Friday, November 19, 2021

Let's Talk Larynx

When hearing conspiracy theories about certain world events we won't discuss here, there are often two views: LIHOP and MIHOP, or "Let it happen on purpose" or "Made it happen on purpose". I think these two terms are very useful in discussing vocal technique.

I think most singers and instructors would agree that the best vocal result occurs when pharyngeal space is optimized by the position of the soft palate and the larynx.  The problem is almost always in how that is accomplished. I myself was taught early to force a low larynx (MIHOP), which resulted in excess tension, even if the resulting sound was temporarily slightly improved. The long-term result is more and more tension, growing barriers such as what I call the brick wall between me and any kind of a high voice, and a wobble.  I could easily manufacture a temporarily pleasing sound, but the end result was not good.

On the other hand, there have been times when fortune has favored me temporarily with enough ease and relaxation that the optimal pharyngeal space was achieved accidentally (LIHOP). I was a little disconcerted. In fact, there have been moments of vocal freedom when I was actually made dizzy by the sensations.  

Singers and teachers talk LOW LARYNX, LOW LARYNX, LOW LARYNX all the day long. Some very popular singers have a sound that seems manufactured to me, so I suspect they might have found a way to MIHOP while keeping a necessary degree of freedom. More power to them. On the other hand, there are successful singers who sound as if they have found a way to LIHOP, who receive criticism because some don't think their vocal sounds are dark enough--not enough manufactured sound. Where is the balance?

Manuel Garcia uses a laryngoscope
Where, indeed, is the balance? I think it is different for every singer. I could digress at length about pedagogical methods. (For the record, I think "Imitate me!" is a ridiculous method and those teachers who practice it should be tortured and then starved to death in the Tower of London. I do not exaggerate when I say this.) It is not an accident that some singers learn to associate pharyngeal space with bad tension and a larynx that is pushed down by conscious effort.  I am full of resentment that I was over 40 before someone taught me that a laryngeal position that is not ideal is the result of excess tension. Some teachers have told me that uncomfortable tension was a fact of life.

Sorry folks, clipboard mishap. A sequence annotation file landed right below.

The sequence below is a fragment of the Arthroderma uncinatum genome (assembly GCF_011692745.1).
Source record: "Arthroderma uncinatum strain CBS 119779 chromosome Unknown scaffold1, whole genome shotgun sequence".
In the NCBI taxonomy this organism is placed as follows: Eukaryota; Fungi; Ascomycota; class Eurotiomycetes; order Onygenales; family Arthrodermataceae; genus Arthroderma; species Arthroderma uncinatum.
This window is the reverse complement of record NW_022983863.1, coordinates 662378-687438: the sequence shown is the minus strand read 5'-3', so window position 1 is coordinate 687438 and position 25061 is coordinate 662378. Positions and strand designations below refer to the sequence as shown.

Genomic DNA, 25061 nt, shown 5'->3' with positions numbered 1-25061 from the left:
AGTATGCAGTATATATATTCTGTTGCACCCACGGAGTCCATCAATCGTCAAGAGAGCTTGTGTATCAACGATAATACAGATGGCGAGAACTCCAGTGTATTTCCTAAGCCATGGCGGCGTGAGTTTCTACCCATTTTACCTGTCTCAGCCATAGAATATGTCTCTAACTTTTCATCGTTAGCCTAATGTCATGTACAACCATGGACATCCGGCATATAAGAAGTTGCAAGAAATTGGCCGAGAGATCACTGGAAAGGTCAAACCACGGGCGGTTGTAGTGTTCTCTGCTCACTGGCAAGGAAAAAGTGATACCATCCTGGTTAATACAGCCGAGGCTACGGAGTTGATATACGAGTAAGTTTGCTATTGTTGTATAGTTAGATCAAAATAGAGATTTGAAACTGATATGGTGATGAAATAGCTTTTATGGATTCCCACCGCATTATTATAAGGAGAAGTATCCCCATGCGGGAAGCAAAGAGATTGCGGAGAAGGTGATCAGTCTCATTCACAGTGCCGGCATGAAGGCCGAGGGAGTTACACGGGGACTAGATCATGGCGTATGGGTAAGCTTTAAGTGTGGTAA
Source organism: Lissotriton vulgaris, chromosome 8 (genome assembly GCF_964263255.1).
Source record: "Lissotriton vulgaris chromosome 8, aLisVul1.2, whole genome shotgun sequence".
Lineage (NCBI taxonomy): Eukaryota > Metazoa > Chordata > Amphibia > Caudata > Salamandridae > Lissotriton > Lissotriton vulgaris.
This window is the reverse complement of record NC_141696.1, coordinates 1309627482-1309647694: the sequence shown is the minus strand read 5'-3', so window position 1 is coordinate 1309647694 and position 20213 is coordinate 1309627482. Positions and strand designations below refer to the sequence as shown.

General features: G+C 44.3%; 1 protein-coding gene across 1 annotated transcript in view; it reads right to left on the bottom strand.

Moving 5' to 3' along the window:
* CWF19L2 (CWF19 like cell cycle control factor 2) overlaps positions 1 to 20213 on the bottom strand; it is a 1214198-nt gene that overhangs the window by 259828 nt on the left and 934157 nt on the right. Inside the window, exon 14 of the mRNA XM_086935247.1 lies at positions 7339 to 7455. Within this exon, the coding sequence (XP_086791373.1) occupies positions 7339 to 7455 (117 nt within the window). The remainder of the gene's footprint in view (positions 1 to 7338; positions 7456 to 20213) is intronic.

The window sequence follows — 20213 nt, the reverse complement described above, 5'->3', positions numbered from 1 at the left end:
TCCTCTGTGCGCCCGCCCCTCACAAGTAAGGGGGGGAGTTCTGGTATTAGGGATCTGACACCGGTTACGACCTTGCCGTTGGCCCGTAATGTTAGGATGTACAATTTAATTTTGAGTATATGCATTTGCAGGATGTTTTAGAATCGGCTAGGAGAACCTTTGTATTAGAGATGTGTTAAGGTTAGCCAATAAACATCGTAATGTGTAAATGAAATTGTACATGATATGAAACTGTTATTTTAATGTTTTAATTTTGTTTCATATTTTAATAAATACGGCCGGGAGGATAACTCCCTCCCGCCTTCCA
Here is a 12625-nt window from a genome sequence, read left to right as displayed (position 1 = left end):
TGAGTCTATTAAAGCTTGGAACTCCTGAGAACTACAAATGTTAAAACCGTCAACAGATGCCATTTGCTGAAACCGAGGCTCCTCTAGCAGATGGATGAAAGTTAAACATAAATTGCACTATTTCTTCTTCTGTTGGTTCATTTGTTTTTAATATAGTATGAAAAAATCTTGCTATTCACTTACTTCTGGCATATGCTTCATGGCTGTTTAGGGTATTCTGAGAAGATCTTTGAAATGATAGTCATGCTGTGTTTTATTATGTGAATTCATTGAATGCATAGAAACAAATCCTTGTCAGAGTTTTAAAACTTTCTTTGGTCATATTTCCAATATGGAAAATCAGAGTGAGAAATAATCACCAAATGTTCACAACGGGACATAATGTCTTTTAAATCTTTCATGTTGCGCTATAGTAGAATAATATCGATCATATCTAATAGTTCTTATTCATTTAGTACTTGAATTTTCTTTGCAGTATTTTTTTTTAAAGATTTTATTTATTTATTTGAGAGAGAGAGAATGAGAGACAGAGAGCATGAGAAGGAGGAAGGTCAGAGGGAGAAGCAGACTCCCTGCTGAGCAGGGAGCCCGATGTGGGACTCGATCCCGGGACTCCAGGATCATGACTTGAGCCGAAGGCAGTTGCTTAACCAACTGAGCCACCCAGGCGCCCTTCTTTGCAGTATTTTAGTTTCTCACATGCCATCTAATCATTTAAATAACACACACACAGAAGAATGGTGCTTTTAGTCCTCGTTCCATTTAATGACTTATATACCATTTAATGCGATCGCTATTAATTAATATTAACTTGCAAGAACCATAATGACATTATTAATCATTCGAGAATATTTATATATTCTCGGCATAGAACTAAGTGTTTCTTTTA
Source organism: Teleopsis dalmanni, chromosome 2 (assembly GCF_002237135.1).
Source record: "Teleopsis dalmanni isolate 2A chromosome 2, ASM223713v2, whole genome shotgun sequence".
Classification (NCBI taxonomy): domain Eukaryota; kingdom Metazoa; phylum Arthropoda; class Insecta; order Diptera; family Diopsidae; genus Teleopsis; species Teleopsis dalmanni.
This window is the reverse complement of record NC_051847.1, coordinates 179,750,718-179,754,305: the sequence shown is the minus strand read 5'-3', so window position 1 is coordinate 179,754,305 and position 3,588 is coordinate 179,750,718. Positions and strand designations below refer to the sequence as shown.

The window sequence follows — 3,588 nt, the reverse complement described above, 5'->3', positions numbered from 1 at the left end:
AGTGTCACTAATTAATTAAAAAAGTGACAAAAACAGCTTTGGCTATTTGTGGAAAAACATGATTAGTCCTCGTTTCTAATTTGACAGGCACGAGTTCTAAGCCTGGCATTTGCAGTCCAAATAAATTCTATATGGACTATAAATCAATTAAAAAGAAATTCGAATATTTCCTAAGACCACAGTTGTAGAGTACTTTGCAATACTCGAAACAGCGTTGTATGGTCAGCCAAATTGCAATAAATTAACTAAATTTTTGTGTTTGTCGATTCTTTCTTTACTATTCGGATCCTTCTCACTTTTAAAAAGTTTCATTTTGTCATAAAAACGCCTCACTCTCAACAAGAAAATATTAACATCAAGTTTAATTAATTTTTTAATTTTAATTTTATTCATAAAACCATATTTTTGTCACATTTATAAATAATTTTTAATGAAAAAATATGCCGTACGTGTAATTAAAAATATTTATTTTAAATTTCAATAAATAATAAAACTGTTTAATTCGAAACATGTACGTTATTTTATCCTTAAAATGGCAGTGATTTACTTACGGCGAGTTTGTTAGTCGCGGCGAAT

Clearly I favor the LIHOP approach. I think the objective is to remove barriers to LIHOP rather than to MIHOP. There is a philosophy that works for me in most areas of life when I practice it: take the right actions and let go of the results. In fact, one of the best teachers I ever had taught her own version of that philosophy, stating that even judging by sensation over sound might not serve the singer consistently, because human bodies are not by nature consistent.  Those who are familiar with the Serenity Prayer might have a little practice in trying to determine which things they can or should control and which they can't. Remember that the last line of that prayer refers to the wisdom to know the difference.

Where am I going with all of this? What is my intention in writing this article? In truth, part of it is just to vent, but I also want people to talk about these things. I think there is too much "This is my method--either it works or it doesn't!" in this world. (Not to mention the often associated "If it doesn't work, the problem is you!") I think there is not enough discussion about finding what works for the individual student. In fact, I truly believe the most successful teachers are those who find the best way to connect with the student to communicate the principles of taking the right actions and allowing favorable results to happen. We are focused too much on product over process, when ensuring the most healthy process, although sometimes more difficult, often results in a greater, more consistent, and longer lasting product.

There it is. Take what you like and leave the rest.

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